Less technologically-sophisticated methods for collecting information on wildlife presence and activity include surveying sites for animal tracks. To circumvent the difficulty of finding footprints in the environment, animals can be attracted to track-collecting equipment, often using lures or bait (e.g. [13–15]). Tracking stations have been used to survey many terrestrial species including rodents , insectivores , mustelids , lizards  and insects . Additionally, tracking tunnels have been adapted for aquatic mammals , but to date have rarely been employed in arboreal habitats (but see [22, 23]). These methods are relatively cheap and easy to install, therefore allowing a large survey effort, but require expertise and time for footprint identification. Recent advances in the statistical analysis of footprints for species and even individual identification (e.g. [24, 25]) are providing new, objective and rapid tools for such analysis, greatly increasing the potential of tracking monitoring.
Our goal was to test, and if successful promote, the use of camera trapping and footprint tracking methods for determining the presence of small, arboreal mammals, using the hazel dormouse, Muscardinus avellanarius as our focal species. The hazel dormouse is difficult to study, owing to its elusive nature, small size, low population densities and nocturnal, arboreal behaviour . As a European protected species, the impact of development, land-use change or habitat management upon dormice must be assessed and mitigated , often with some urgency. However, current dormouse survey techniques are seasonal, habitat dependent and often prolonged [27, 28]. Nest boxes and nest tubes are the established tools for monitoring dormice in the UK, but the lag between their installation within a habitat and uptake by dormice can be measured in months or even years. Their efficacy also varies with habitat conditions, for example they may be used infrequently by dormice if many natural nesting sites are available . A visual record of the animal in a nest box or tube is highly reliable, but is invasive and requires a handling licence in the UK . Hair tube surveys and nest searches are more economical, but have a low detection rate . Searches for evidence of dormouse feeding on hazelnut shells are only suitable at sites with sufficient fruiting hazel trees, and are best carried out in the late summer to early winter . Commercial pressures and contractual obligations, along with time and budget constraints, may result in conflicts between development requirements and Ecological Impact Assessments . There is, therefore, a pressing need for simple, inexpensive and accurate methods for the rapid detection of hazel dormice.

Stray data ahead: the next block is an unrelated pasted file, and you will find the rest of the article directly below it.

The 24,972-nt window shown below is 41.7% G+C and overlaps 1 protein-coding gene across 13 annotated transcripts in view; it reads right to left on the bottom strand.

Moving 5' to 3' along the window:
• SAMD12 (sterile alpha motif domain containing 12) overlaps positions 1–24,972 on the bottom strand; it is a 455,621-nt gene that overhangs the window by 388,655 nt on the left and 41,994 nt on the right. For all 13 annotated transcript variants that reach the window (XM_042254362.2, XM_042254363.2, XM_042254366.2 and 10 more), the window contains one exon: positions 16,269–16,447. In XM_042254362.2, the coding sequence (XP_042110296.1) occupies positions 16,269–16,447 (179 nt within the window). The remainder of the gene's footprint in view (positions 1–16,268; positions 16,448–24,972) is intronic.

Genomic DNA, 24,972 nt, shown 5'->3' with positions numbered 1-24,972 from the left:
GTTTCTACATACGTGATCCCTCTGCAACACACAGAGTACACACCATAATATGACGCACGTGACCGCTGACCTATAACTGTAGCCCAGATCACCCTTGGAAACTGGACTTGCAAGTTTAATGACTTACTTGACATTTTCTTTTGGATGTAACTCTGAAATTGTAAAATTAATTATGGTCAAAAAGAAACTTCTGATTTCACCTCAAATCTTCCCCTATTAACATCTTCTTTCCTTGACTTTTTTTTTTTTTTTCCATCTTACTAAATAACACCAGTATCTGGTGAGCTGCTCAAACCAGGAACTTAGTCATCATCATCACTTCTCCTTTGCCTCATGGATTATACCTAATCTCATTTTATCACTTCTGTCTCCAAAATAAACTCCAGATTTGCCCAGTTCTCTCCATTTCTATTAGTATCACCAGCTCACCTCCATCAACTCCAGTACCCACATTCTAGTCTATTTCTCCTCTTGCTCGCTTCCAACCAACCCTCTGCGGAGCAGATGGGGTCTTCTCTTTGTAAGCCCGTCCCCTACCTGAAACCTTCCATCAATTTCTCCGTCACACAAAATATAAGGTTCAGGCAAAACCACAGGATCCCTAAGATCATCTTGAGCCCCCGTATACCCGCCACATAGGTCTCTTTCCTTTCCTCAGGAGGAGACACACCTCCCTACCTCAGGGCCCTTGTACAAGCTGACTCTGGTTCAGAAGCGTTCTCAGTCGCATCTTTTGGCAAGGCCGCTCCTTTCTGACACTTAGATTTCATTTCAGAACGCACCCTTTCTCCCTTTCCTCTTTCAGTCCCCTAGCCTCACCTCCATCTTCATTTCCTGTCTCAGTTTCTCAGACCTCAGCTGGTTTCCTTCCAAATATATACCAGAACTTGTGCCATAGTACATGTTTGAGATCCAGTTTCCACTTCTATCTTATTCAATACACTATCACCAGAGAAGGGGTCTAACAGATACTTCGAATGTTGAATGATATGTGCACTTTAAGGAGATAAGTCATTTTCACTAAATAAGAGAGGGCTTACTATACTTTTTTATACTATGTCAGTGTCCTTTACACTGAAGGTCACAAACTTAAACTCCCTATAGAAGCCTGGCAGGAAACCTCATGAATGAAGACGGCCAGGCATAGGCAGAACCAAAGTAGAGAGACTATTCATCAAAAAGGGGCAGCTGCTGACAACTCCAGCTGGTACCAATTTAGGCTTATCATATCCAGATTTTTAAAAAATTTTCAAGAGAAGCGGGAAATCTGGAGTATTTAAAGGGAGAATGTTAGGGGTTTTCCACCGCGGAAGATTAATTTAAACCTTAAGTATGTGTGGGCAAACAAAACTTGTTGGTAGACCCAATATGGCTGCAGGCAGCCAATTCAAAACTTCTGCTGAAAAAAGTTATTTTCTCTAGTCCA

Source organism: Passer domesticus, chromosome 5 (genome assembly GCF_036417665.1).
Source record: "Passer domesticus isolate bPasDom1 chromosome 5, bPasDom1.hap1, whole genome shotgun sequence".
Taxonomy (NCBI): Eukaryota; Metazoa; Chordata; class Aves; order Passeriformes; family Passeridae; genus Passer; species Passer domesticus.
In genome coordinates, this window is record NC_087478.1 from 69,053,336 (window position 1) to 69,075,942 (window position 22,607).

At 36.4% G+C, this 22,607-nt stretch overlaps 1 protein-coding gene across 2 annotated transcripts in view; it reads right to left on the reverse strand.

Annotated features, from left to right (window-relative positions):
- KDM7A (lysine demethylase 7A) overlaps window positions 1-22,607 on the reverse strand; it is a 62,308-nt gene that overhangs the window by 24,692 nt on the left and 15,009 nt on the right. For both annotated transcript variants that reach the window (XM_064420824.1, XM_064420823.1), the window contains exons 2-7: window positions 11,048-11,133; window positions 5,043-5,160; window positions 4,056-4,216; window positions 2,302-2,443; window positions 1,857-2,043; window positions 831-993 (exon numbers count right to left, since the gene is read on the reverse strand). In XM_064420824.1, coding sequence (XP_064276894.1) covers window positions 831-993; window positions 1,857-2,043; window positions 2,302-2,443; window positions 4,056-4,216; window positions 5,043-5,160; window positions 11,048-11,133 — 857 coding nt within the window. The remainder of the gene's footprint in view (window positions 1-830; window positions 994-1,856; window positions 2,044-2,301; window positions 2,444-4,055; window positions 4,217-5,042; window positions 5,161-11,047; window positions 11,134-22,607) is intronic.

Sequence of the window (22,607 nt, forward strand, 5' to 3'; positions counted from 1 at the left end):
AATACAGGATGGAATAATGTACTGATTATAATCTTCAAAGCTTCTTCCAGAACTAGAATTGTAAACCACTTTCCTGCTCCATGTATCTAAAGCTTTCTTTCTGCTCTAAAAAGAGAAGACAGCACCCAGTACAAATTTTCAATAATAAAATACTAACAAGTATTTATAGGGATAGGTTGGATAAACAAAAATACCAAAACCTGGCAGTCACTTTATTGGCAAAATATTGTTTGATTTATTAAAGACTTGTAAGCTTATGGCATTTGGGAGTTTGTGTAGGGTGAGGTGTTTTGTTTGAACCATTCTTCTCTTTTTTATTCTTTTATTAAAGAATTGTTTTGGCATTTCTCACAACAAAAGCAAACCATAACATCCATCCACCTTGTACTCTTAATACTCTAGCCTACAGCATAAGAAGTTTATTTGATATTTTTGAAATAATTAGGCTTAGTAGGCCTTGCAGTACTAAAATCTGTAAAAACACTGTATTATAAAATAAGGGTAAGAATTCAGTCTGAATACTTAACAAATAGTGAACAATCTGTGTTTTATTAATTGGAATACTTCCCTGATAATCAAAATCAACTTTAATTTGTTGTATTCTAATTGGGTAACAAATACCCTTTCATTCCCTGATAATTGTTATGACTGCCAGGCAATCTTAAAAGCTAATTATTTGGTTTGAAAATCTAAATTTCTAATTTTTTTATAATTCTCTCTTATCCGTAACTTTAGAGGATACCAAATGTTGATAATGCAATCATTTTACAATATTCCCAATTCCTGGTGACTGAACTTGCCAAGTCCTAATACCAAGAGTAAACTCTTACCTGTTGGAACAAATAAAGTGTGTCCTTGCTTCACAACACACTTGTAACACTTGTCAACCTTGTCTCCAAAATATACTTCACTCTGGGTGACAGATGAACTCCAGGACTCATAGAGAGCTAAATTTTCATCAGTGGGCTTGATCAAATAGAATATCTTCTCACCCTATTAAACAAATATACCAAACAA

Materials and Methods
The investigation was conducted at two Cornwall Wildlife Trust reserves located in the south-west UK, where dormice were known to be present from monthly checks of dedicated nest boxes. Cabilla is a site of ancient mixed woodland with areas of oak and hazel coppice. Red Moor is a reserve of heath and grassland with areas of woodland, including hazel coppice. Based on nest box surveys undertaken by the authors and others as part of the National Dormouse Monitoring Programme, the frequency of nest box use by dormice was significantly higher at Cabilla compared to Red Moor prior to, and during, the survey year, which suggests a greater density of dormice at the former site . Therefore, in order to enhance detection probability during this pilot study, the initial trials were conducted at Cabilla, and further trials then undertaken at Red Moor to test the methodology at a site with assumed lower dormouse density. It should be noted, however, that unmeasured differences in habitat, such as natural nesting site availability, may also account for the variation in the use of nest boxes by dormice between sites, rather than dormouse density.